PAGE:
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The C-Suite Shudder

I don’t have a problem with C-words in job titles, even though there are too many Chiefs these days. You can be the Chief of pretty much anything it seems.

CEO, CFO, CIO, CMO, COO, CRO, CSO, CTO, C3PO.

But I shudder inside when I hear the C-phrase. I get that C-Suite shudder.

The C-Suite Shudder sounds like the Wall Street Shuffle‘s poor relation. In some ways it is. They share the same have and have-not vibe. The same repugnant, loftier than thou sense of entitlement.

(Dow Jones ain’t got time for the bums.)

My C-Suite Shudder is the physical manifestation of a visceral aversion; an indelible, subconscious reflex reaction stemming from a bad formative experience.

When I was a baby at BBH we pitched for Hoover. It might even have been my first pitch. Those were the days when white goods were blue chip in the eyes of the ad industry. The Hoover brand will have been diminished by Zanussi and its Appliance Of Science. It will have been the hapless victim of non-consensual repositioning at the hands of an aggressive challenger.

We lost the pitch. I have no recollection of what we said.

My abiding memory is of the trip.

We pitched at Hoover’s offices, above Hoover’s factory, in Merthyr Tydfil.

I have no recollection of the journey from London to Wales.

I do recall the trip.

We walked through a soul-sapping, open-plan, 1970’s time capsule, full of downtrodden middle management pen-pushers, to get to the room in which we would be presenting. The room was on the top floor, the executive offices, and I tripped on the thick pile of the carpet as we crossed the threshold from one world to another. Yes, I tripped on the carpet. The top floor was as plush as the layer below was spartan. The Hoover senior management literally did live in a suite.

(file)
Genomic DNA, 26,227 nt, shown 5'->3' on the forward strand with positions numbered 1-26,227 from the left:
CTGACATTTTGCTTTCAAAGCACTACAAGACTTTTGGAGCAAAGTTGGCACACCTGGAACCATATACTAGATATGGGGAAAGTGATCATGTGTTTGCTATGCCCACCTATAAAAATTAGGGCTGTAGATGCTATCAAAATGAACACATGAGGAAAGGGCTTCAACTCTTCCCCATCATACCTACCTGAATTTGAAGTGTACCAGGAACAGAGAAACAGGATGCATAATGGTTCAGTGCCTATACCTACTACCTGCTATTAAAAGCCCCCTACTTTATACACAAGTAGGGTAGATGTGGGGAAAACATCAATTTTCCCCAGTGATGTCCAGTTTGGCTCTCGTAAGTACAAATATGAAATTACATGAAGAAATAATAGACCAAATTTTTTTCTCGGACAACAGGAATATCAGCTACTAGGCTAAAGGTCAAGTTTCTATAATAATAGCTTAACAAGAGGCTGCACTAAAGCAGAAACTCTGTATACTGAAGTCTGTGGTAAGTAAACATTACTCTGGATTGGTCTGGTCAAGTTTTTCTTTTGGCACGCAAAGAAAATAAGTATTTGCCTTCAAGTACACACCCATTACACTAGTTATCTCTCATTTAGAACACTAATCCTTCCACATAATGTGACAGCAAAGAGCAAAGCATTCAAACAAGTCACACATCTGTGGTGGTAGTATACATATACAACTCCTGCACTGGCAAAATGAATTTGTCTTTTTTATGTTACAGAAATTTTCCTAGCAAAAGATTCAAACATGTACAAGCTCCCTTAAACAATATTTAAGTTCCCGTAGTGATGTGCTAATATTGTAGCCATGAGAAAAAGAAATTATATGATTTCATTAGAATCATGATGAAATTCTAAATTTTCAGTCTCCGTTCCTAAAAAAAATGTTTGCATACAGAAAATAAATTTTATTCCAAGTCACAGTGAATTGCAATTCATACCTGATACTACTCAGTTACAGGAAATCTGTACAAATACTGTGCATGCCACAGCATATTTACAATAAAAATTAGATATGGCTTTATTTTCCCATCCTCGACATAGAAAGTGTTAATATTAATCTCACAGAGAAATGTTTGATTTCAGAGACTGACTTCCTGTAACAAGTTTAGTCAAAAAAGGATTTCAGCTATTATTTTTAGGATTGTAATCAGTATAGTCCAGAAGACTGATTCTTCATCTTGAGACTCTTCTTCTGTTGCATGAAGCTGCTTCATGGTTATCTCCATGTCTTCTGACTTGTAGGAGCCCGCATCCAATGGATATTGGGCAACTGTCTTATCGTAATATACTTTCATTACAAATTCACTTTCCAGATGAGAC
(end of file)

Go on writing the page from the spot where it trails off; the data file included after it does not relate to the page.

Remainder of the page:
I remember a strong sense of wrong at the pronounced separation, so pronounced as to be a deliberate us-and-them statement. Hoover didn’t have a corporate ladder, it had a caste system.

I’m pretty sure I remember John Bartle getting quite angry about the brazen, I’m-alright-Jack obliviousness on the way back. The Hoover business wasn’t in great shape and there were factory lay-offs not long after the pitch.

Ever since that layer-cake of a visit – factory floor, open-plan misery, luxurious management offices – the C-Suite phrase makes me think of penthouse style executive accommodation. It calls to mind a kind of corporate apartheid that is a sure sign of cultural bankruptcy.

So by all means be a Chief. But remember that respect goes to the person rather than the title.

And don’t house yourself in an ivory tower. Don’t join that Experian-style management segment of C-Suite Smuggers.

Shudder!

 

Hoover C-Suite, Class of '48.

Hoover C-Suite, Class of ’48.

 

 

 

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